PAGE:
The Tea Planter’s Wife


“Oh! What a tangle web we weave when we first practice to deceive” – Sir Walter Scott, Marmion.

 When at just nineteen, newly married Gwen steps off a boat in 1920s Ceylon, she may as well be steeping into another world.

One which is bright, vivid and full of possibilities with a new husband she adores.

But this new world has many secrets and so does this new husband.

As her life unravels before her, it’s time for this naive young girl to figure out what to stand by and who to trust.

The Tea Planter’s Wife is Dinah Jefferies second novel, which was published in September 2015 and has featured on the Sunday Times best-sellers list.

Jefferies was born in Malaysia and this subsequently features as the setting for her first novel – The Separation.

She moved to England when she was nine and has since spent years living in Tuscany, Suffolk and Spain, before now settling near family in Gloucestershire.

However, she never lost her passion for the beautiful eastern country of her early childhood and her love of the East is so apparent in her work.

The descriptive imagery portraying the exotic settings throughout The Tea Planter’s Wife is a triumph. The character construction is also equally charming.

Gwen, herself, is a wonderful and strong protagonist – and, as I’ve stated in previous posts, it’s so hard to find a lead female narrative that doesn’t become irritating.

Whilst at times naive and self-destructive, there is an underlying goodness in Gwen that leaves you powerless as to falling in love with her.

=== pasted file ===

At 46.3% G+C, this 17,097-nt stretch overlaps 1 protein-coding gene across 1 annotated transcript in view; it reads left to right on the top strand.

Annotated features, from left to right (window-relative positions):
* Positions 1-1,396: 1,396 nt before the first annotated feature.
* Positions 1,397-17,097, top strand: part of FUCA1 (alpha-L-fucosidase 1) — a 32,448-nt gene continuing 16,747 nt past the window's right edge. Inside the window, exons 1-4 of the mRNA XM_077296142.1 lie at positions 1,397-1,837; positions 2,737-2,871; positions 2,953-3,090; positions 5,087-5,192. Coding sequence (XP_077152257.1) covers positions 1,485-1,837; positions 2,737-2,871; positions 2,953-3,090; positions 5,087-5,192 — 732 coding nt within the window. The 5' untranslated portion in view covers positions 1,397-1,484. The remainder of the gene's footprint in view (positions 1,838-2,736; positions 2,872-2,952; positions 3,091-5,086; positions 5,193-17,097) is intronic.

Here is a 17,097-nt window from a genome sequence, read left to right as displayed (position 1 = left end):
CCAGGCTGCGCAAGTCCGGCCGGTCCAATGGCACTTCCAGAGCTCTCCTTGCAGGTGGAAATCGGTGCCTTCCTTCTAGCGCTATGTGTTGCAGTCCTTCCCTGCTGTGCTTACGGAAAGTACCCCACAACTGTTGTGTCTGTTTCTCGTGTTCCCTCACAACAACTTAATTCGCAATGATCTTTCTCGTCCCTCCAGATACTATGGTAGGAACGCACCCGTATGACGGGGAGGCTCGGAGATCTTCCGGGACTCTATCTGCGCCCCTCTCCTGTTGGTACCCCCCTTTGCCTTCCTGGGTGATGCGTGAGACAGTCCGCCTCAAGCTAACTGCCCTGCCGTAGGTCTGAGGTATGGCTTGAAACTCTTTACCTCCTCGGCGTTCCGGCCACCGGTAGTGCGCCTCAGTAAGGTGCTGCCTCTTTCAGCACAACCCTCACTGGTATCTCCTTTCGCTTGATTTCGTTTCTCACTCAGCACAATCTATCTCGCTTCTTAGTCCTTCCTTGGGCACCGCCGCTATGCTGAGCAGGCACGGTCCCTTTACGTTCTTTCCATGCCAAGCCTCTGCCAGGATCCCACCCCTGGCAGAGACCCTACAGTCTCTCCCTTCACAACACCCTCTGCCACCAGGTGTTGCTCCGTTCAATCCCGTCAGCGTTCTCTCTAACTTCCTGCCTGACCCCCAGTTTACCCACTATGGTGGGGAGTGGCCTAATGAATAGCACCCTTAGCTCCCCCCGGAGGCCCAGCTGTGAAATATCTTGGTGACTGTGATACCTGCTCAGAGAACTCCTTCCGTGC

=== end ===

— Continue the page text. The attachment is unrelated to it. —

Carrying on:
I loved her so much as a character, I found myself getting protective and defensive whenever she met an adversary (and yes there was some shouting out loud mid-chapter).

I have not read a book in a good while that has provoked me like that – which one tends to see as a very good sign.

The story itself was very well executed, and whilst as a reader I did predict some of the plot twists, there were some real curve balls which blind-sided me.

Whilst this novel gives you all of the ingredients of a classic love story (rivalry, suspense, passion) – you also have something a little original and special too.

Before reading this novel I had no knowledge of colonial Ceylon or the interplay of heated racial tensions, union disputes or even the tea industry itself – all of which I found extensively fascinating.

Overall, I thoroughly enjoyed The Tea Planter’s Wife – certainly one of the best books I have read in a long time. I now eagerly await the release of Jefferies’ The Silk Merchant’s Daughter and, in the meantime, will keep myself quiet reading The Separation.

Published by Penguin, The Tea Planter’s Wife retails at £7.99.

The Silk Merchant’s Daughter, retailing at £12.99, will be released in hardcover on 25th February. Paperback copies of the novel, also retailing at £7.99, will be released later in July.



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